Skywalker Match
The Russian Assassin & Ivan Koloff (w/ Paul Jones) vs. The Road Warriors (Road Warrior Hawk & Road Warrior Animal w/ Paul Ellering)

NWA Great American Bash 1988 - Scaffold match
Skywalker match = scaffold match.

We were getting into main event territory now which meant that everyone got music, but if you were expecting a bit of Iron Man for The Road Warriors you’d be disappointed. Generic Rock Theme #1234 was the order of the day here, at least on the Network.

As far as match quality goes, this was certainly one of the better scaffold matches the NWA had presented.

It was certainly better than the Road Warriors outing against The Midnight Express back at Starrcade 1986 and better than the second scaffold match we saw back at Starrcade 1987 between the Midnights and The Rock & Roll Express.

This was mostly thanks to the efforts of Ivan Koloff, who had no problem tripping himself up on the platform and pretending to almost lose his balance umpteen times. It was a masterful  job that saved this from being just another ‘dudes stay on the edges of the platform where it’s safe and punch each other until eventually dropping to the ring.’

To be fair, that’s precisely what Road Warrior Hawk and The Russian Assassin did, but at least Koloff made things interesting in his pairing with Animal.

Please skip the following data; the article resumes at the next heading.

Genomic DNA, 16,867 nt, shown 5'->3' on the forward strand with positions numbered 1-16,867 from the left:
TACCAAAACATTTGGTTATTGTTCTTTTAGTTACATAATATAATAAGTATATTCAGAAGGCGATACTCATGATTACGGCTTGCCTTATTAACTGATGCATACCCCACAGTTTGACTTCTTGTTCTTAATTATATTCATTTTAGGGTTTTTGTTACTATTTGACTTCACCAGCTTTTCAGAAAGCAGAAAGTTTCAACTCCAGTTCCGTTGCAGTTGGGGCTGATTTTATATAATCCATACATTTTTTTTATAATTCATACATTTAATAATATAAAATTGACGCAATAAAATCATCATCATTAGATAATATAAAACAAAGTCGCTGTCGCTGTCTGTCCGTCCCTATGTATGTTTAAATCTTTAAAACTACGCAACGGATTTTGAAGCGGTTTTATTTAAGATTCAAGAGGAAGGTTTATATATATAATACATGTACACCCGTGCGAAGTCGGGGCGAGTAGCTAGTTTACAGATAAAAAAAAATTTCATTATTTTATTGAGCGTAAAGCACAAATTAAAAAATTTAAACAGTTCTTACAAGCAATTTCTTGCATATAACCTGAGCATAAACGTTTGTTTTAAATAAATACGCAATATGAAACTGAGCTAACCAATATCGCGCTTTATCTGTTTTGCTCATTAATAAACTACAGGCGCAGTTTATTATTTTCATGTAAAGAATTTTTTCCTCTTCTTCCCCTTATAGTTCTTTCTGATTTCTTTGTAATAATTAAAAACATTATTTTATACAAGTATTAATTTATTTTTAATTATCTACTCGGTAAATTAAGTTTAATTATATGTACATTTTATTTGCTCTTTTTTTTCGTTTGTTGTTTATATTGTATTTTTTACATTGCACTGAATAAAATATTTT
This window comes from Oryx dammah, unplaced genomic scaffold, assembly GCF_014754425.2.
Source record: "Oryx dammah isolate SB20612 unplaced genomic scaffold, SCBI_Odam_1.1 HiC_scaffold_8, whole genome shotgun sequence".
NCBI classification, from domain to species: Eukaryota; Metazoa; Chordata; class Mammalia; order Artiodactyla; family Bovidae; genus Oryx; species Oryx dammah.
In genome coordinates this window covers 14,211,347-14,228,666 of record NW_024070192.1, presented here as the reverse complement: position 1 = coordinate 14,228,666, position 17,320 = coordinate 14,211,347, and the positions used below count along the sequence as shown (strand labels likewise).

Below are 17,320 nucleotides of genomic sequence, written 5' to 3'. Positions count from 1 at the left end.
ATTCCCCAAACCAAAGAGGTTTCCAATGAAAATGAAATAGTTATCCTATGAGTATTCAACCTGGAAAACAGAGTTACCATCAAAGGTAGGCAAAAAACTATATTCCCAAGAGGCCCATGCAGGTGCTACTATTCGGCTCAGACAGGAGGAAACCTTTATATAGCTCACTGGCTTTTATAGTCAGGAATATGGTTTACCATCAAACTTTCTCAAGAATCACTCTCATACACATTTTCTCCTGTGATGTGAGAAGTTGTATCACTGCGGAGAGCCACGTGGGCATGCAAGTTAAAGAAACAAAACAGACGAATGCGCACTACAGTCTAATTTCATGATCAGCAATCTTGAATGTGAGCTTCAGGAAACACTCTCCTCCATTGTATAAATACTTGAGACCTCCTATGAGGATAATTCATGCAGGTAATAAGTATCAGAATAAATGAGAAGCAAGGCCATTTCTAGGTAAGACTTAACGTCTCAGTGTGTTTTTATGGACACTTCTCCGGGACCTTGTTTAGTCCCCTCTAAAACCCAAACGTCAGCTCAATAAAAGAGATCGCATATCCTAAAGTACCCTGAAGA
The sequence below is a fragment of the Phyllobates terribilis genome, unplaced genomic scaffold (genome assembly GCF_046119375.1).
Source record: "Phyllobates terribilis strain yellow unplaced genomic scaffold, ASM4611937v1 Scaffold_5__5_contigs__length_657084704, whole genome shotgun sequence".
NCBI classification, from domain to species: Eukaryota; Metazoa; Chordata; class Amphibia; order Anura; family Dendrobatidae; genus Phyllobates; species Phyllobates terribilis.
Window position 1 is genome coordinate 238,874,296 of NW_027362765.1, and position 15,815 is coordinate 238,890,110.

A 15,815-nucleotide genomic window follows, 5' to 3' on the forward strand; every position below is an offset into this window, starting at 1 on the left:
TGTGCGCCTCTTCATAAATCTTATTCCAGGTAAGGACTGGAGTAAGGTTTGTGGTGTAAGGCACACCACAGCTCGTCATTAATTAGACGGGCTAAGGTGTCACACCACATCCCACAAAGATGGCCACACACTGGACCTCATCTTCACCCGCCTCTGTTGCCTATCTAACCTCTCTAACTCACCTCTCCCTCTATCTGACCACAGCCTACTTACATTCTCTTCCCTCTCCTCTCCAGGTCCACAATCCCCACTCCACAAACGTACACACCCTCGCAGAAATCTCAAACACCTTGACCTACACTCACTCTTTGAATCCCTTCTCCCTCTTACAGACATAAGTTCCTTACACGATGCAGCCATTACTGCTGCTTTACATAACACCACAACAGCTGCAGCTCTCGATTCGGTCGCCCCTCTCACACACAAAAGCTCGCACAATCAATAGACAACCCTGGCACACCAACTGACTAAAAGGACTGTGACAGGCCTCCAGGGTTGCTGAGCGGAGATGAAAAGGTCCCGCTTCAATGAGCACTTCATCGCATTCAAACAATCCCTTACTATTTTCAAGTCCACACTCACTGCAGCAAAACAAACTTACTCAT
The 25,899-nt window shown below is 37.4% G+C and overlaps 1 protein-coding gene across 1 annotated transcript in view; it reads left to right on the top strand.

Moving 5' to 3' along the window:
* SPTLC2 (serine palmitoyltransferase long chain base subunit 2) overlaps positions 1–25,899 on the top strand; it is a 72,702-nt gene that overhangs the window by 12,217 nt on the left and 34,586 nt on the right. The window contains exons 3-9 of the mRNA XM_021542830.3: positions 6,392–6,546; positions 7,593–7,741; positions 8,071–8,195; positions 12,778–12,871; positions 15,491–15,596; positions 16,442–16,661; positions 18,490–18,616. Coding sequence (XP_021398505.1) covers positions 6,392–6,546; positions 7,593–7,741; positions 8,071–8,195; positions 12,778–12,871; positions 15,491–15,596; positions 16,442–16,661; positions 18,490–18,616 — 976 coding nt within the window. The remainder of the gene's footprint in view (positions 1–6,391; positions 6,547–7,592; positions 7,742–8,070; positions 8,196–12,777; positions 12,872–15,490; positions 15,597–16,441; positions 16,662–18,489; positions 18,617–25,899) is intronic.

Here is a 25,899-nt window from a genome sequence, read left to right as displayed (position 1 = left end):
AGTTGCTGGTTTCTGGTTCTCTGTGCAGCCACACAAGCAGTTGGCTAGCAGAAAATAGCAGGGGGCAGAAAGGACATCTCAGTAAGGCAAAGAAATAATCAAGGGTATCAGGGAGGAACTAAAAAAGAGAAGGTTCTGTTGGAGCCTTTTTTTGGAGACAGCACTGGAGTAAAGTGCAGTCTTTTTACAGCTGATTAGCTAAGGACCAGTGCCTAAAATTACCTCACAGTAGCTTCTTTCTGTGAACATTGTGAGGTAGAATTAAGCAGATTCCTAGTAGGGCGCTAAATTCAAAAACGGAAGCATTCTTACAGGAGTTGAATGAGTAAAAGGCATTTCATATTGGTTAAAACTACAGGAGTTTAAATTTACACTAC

Alas, making things interesting wasn’t enough to win the match.

He and the Assassin both took unremarkable bumps back to the canvas to lose the match.
Your Winners: The Road Warriors

Afterwards, Hawk, Animal, and Paul Ellering all beat up on Paul Jones

War Games
The Four Horsemen (NWA World Heavyweight Champion Nature Boy Ric Flair, Barry Windham, NWA World Tag Team Champions Arn Anderson & Tully Blanchard, and James J. Dillon) vs. Lex Luger, Dusty Rhodes, Paul Ellering, Dr. Death Steve Williams, and Nikita Koloff

This was a solid match well worthy of main event status and, despite getting pretty chaotic once the ring filled up, remained compelling from start to finish.

Dusty Rhodes and Arn Anderson kicked things off and both bladed within about two minutes because of course, why wouldn’t they?

From there, more bodies entered at regular intervals to create a wildly entertaining brawl that raged on all the way through to The Match Beyond where Rhodes finally put James J. Dillon in  a figure four to win the match.
Your Winners: Dusty Rhodes, Lex Luger, Nikita Koloff, Steve Williams, and Paul Ellering